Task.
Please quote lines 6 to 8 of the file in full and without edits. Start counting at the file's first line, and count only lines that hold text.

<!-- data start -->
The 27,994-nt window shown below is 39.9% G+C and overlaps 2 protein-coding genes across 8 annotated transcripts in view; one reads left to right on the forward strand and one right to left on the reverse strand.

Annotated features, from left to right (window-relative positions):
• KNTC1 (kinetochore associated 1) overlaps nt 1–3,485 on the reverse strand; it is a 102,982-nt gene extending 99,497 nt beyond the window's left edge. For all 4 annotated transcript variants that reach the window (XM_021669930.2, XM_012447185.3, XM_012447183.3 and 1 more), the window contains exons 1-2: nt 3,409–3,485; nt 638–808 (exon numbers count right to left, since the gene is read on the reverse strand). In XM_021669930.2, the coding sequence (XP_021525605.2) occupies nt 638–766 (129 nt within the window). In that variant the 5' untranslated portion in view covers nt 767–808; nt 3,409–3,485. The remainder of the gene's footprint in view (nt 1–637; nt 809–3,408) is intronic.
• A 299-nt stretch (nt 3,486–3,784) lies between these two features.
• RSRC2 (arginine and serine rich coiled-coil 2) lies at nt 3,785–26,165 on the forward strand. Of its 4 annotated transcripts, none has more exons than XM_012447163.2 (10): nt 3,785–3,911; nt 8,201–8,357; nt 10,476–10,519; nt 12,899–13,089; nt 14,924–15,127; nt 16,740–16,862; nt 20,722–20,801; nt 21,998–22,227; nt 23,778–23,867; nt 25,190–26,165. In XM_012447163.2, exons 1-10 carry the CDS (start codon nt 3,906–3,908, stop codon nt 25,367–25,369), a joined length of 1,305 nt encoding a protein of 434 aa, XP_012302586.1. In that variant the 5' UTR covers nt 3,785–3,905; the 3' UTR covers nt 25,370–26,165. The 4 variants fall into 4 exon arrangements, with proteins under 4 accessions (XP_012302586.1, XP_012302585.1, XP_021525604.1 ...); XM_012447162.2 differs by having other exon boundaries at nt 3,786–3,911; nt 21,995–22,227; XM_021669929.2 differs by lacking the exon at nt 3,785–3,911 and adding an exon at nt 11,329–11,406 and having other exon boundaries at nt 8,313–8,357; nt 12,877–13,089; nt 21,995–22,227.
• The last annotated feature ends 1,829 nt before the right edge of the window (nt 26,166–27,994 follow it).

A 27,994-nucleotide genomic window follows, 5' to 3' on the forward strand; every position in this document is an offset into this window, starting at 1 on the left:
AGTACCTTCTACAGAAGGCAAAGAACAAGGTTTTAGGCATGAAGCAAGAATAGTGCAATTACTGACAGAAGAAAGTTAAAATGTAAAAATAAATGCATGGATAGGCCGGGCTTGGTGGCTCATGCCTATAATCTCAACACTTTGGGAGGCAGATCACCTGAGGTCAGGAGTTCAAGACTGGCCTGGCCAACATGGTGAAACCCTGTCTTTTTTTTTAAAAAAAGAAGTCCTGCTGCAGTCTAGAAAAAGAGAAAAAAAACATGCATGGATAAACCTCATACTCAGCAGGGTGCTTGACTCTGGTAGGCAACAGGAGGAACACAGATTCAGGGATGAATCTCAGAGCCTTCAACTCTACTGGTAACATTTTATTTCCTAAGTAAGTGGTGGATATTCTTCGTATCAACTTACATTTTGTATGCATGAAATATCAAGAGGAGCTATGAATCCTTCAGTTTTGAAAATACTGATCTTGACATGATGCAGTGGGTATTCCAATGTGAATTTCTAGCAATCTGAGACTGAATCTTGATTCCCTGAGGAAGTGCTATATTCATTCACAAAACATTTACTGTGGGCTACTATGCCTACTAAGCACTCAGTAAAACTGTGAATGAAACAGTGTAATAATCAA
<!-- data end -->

• The last annotated feature ends 1,829 nt before the right edge of the window (nt 26,166–27,994 follow it).

A 27,994-nucleotide genomic window follows, 5' to 3' on the forward strand; every position in this document is an offset into this window, starting at 1 on the left:
AGTACCTTCTACAGAAGGCAAAGAACAAGGTTTTAGGCATGAAGCAAGAATAGTGCAATTACTGACAGAAGAAAGTTAAAATGTAAAAATAAATGCATGGATAGGCCGGGCTTGGTGGCTCATGCCTATAATCTCAACACTTTGGGAGGCAGATCACCTGAGGTCAGGAGTTCAAGACTGGCCTGGCCAACATGGTGAAACCCTGTCTTTTTTTTTAAAAAAAGAAGTCCTGCTGCAGTCTAGAAAAAGAGAAAAAAAACATGCATGGATAAACCTCATACTCAGCAGGGTGCTTGACTCTGGTAGGCAACAGGAGGAACACAGATTCAGGGATGAATCTCAGAGCCTTCAACTCTACTGGTAACATTTTATTTCCTAAGTAAGTGGTGGATATTCTTCGTATCAACTTACATTTTGTATGCATGAAATATCAAGAGGAGCTATGAATCCTTCAGTTTTGAAAATACTGATCTTGACATGATGCAGTGGGTATTCCAATGTGAATTTCTAGCAATCTGAGACTGAATCTTGATTCCCTGAGGAAGTGCTATATTCATTCACAAAACATTTACTGTGGGCTACTATGCCTACTAAGCACTCAGTAAAACTGTGAATGAAACAGTGTAATAATCAA